Yeah, it was a short visit and there were eight of us to get going in the same direction (or in interesting directions, at least). The main motivation was that Dad had gotten us tickets to the Rockettes' Radio City Music Hall Christmas Spectacular, which was indeed spectacular, and aspired to be nothing else, so mission accomplished.
 
I was also interested to see that the MTA is touting the ongoing construction of the Second Avenue Subway, a project that had been seriously proposed but not undertaken since 1929:

http://en.wikipedia.org/wiki/Second_Avenue_Subway

Along its entire length, it's only a few blocks from the 4-5-6 lines, but those are running horrendously over capacity. It's interesting that it doesn't run further east to give some better subway access to the Lower East Side; there seems to be some discontent over this.
 
Seattle's light rail, "Link," running from the airport in scenic City of Seatac (ugh, what an odious name) to downtown, is very gradually expanding, and I doubt it'll reach all its destinations before I'm dust in the wind, (dude,) but I find that the most vocally discontent discontentedly vocal are the ones who are to be displaced by the tracks/stations/construction/gentrification, and then the displacement occurs and they become silent, while the chorus of people to whom the train won't yet (or ever) reach swells to the former volume as the line goes in.  

This project, unlike so many before it, does seem as though it might actually succeed in laying down a light rail system, to be finished at least a decade after its ability to scale up will have been outweighed by population expansion.  But hey, money, jobs, money!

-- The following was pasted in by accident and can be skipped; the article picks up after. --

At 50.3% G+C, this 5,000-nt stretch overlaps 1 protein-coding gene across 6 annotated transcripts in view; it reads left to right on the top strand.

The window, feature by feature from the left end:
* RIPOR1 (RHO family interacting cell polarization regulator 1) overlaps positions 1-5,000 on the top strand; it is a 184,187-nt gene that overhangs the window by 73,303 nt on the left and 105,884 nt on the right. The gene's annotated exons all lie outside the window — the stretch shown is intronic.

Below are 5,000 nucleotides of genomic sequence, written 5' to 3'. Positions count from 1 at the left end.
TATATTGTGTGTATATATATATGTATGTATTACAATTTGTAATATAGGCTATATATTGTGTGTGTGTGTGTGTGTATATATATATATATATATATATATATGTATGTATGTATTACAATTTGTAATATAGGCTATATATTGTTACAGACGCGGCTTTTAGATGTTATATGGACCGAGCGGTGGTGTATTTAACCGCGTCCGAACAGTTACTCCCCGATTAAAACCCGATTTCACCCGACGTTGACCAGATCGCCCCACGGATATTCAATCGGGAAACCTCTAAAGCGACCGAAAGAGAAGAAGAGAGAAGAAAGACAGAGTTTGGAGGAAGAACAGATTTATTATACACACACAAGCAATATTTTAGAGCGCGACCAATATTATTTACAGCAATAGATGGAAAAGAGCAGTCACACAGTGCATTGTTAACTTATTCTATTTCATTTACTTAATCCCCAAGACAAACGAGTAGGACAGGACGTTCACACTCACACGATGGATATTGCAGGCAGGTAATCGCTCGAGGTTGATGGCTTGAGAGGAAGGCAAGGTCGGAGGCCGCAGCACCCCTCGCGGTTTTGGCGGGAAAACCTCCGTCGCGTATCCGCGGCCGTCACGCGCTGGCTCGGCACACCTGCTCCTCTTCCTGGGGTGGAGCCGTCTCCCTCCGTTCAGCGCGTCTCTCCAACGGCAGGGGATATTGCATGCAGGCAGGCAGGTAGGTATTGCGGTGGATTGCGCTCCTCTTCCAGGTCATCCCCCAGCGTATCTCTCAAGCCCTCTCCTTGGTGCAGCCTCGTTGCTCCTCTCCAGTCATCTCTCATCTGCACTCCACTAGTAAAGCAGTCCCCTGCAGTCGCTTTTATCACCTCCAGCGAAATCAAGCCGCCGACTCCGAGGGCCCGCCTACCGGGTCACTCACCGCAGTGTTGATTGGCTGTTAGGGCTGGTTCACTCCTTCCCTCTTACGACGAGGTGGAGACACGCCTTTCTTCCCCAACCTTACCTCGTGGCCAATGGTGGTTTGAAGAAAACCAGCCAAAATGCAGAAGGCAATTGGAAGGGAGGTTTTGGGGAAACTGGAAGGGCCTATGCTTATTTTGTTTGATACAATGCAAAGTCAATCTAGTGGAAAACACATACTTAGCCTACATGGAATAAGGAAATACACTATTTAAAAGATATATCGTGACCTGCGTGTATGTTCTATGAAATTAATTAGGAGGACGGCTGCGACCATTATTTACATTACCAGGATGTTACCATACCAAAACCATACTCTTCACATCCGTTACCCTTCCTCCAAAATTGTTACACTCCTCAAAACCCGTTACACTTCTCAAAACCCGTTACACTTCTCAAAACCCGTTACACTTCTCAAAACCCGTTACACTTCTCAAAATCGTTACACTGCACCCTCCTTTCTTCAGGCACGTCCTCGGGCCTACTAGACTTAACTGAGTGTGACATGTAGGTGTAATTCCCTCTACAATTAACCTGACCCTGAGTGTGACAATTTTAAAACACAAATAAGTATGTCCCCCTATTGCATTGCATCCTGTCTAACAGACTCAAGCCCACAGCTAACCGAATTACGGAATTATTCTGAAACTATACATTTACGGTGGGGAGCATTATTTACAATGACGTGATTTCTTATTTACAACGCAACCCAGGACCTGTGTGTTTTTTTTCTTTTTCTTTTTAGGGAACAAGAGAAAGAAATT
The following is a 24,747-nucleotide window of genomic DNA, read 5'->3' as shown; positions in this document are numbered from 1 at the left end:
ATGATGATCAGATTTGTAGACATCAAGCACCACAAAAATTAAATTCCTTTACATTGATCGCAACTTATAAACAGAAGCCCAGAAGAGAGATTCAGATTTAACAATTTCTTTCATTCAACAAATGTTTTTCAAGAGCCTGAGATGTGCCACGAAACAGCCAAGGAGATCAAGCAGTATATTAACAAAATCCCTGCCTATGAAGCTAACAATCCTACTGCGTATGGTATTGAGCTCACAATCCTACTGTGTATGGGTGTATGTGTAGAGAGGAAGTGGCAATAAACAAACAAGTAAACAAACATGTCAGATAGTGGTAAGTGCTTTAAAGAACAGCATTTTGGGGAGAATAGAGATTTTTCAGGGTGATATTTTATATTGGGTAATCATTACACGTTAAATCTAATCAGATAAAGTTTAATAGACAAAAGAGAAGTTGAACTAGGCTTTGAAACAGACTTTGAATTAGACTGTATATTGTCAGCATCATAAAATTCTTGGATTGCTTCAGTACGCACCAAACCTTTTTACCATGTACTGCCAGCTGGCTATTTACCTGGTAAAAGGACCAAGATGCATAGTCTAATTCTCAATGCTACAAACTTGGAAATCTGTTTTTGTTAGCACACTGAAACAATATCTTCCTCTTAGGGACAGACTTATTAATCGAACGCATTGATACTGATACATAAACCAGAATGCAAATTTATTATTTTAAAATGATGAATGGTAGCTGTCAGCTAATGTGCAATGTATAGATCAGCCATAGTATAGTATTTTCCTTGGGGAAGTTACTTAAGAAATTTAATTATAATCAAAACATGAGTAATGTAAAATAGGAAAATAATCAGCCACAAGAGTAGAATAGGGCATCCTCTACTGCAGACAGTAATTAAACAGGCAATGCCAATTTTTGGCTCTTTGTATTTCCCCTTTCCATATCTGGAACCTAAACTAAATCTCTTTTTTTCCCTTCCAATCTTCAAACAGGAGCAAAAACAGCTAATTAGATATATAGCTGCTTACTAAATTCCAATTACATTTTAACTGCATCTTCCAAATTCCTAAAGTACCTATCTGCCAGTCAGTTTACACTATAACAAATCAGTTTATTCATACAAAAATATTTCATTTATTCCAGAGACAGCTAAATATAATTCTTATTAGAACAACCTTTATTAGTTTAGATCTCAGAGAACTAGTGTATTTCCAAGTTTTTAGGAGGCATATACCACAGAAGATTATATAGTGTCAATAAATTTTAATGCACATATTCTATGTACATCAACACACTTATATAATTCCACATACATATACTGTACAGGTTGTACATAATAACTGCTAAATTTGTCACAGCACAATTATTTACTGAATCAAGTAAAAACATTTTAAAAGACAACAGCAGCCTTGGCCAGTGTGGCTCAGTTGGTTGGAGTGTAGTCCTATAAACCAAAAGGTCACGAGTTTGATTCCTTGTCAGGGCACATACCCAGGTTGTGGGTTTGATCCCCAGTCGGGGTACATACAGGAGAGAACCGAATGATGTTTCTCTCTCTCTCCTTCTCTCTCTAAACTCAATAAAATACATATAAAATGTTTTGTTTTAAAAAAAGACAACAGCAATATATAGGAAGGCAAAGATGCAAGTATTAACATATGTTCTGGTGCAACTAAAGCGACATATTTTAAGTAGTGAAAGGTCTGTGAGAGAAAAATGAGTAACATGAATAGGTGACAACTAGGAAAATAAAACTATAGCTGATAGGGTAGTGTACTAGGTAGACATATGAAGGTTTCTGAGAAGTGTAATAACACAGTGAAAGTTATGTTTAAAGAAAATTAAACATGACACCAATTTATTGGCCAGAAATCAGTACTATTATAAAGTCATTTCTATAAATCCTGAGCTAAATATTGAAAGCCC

Also, there is no truth to the rumor that the system is named in memory of Lancelot Link.
 
In Manhattan right now there's a higher-order effect that subway construction is disrupting some East Side neighborhoods, which drives rents down, which in turn is attracting businesses that wouldn't be able to afford the preexisting rent. Presumably the ones that haven't hit it big will evaporate once the line is actually finished.
 
Hah!  Here, we're seeing that evaporation occur-- primarily in semi-premium housing (mostly apartments/condos) that cropped up near stations that extend through a largish working-poor/lower-middle-class residential area near the city's southern border.  The economic downturn is certainly a significant cause, but the fact is that the neighborhood isn't attracting wealthier people based on the commute alone.  And if I moved down there, I'd want a house, not a condo; why else would you live out of the city if not to have your own patch?

Presumably some businesses are drying up too, but developers don't want to attract small business, they want to attract chains, and there's no point in writing an article in the paper when a chain-store closes.
 
A few weeks, I think. Power was out all over lower Manhattan for a while after the storm, and some of the tunnels were flooded. Some lines reopened earlier than others. The Statue of Liberty and some other attractions that involve a ferry from lower Manhattan are still closed; I'm told the problem is mostly with damage to the docks.
 
Thanks for the update :D I thought salt water ingress would be the biggest issue with the subway system. Rusted tracks and failing points/switchyards.